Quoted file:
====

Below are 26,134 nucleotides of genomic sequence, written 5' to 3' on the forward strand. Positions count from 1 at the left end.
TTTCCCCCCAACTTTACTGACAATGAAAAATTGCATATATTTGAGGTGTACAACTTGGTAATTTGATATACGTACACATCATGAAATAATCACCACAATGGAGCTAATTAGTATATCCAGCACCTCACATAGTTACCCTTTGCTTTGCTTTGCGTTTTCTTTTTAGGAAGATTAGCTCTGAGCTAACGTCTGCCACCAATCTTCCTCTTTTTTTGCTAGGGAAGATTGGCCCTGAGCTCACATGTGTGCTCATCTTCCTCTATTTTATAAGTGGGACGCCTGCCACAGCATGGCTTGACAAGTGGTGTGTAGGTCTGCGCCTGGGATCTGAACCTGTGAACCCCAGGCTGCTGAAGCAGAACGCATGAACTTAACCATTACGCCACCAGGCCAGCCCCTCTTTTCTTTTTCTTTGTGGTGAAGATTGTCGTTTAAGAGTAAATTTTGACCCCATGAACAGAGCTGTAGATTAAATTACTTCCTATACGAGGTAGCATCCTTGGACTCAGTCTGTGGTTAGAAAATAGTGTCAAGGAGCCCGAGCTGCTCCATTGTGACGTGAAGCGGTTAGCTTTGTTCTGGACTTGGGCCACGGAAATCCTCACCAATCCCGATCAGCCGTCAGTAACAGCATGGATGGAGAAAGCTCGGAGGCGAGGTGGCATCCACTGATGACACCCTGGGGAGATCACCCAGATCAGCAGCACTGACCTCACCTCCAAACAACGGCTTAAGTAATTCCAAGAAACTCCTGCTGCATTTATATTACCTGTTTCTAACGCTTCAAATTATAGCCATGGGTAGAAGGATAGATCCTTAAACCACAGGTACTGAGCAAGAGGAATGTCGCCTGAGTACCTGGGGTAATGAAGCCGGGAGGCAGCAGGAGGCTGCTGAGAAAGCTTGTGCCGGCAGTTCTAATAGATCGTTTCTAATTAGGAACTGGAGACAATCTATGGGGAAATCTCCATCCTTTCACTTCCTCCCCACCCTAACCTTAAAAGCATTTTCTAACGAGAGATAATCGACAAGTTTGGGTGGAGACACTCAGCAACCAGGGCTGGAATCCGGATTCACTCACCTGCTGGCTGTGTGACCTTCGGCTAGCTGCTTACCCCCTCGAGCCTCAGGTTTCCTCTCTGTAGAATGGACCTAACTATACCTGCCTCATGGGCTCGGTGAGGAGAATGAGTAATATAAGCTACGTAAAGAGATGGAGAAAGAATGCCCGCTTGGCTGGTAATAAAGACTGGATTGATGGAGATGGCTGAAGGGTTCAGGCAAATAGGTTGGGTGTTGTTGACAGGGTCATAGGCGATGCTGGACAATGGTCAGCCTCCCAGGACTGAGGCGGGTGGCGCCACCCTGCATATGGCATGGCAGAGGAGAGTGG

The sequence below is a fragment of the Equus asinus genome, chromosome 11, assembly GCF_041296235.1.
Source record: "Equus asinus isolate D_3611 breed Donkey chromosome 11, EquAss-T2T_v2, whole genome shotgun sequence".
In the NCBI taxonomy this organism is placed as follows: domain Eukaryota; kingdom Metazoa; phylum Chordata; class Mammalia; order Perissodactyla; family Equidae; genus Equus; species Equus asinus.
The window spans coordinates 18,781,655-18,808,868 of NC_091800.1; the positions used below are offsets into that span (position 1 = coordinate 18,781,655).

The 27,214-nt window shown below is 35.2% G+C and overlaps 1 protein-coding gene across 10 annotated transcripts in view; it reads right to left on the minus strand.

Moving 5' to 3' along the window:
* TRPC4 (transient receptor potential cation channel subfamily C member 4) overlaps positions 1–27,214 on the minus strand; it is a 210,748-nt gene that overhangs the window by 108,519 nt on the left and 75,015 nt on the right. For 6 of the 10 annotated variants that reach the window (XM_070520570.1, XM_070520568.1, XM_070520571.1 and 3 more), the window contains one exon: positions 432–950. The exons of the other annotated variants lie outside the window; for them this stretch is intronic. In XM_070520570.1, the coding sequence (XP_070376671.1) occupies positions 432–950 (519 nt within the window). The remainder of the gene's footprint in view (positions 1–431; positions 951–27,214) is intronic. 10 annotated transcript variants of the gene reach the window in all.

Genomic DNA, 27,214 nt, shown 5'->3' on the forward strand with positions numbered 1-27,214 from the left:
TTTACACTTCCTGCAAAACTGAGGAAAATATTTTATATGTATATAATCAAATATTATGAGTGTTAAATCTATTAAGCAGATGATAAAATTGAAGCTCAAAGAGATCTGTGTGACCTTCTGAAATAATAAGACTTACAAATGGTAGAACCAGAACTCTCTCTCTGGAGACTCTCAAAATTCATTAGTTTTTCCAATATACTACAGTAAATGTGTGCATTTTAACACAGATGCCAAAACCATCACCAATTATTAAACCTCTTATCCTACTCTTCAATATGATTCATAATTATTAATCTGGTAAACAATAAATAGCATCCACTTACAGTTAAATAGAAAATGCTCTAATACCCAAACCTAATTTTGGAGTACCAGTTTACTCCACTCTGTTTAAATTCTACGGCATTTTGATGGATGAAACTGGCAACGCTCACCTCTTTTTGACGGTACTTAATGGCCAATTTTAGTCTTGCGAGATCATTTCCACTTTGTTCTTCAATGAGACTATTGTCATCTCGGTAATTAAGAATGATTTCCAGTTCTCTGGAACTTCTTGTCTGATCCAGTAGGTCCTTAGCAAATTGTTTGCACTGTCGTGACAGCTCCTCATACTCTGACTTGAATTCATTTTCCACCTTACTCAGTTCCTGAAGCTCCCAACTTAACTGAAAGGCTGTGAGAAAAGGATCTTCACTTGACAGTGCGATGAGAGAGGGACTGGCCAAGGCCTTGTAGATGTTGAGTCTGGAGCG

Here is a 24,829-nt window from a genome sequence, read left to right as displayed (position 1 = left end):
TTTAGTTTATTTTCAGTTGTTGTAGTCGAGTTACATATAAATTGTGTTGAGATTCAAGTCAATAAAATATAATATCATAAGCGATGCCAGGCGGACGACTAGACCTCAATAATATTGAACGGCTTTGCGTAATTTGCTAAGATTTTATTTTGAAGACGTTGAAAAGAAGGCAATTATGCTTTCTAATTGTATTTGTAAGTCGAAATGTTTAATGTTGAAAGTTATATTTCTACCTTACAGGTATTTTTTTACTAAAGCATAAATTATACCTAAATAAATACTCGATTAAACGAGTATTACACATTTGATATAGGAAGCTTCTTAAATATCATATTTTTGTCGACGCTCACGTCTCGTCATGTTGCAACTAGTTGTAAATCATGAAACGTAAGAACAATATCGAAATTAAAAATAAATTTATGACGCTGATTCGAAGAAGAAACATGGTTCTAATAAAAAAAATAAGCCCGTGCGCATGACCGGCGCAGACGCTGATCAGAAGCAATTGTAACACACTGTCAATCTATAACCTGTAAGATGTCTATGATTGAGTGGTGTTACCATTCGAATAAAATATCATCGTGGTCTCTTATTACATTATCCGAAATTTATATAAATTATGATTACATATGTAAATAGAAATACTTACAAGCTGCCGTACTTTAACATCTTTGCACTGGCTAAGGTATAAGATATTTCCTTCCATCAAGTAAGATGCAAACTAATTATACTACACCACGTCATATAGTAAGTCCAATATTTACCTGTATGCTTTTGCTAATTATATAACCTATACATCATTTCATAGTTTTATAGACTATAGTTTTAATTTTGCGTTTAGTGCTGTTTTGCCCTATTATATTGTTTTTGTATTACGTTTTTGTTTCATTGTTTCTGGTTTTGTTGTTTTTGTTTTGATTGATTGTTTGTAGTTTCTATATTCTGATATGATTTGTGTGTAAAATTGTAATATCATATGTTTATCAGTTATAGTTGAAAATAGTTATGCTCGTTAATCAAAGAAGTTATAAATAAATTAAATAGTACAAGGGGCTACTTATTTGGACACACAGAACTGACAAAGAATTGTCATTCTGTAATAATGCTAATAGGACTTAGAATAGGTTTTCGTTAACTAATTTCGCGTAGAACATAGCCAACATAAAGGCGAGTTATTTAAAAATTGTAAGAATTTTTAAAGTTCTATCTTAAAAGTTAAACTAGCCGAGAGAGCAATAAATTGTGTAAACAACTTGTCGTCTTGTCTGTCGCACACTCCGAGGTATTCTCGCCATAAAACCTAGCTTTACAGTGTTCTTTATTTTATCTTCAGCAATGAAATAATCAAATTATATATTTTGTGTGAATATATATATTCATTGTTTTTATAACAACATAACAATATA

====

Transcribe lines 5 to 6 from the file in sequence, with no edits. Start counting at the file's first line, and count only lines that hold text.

In the NCBI taxonomy this organism is placed as follows: domain Eukaryota; kingdom Metazoa; phylum Chordata; class Mammalia; order Perissodactyla; family Equidae; genus Equus; species Equus asinus.
The window spans coordinates 18,781,655-18,808,868 of NC_091800.1; the positions used below are offsets into that span (position 1 = coordinate 18,781,655).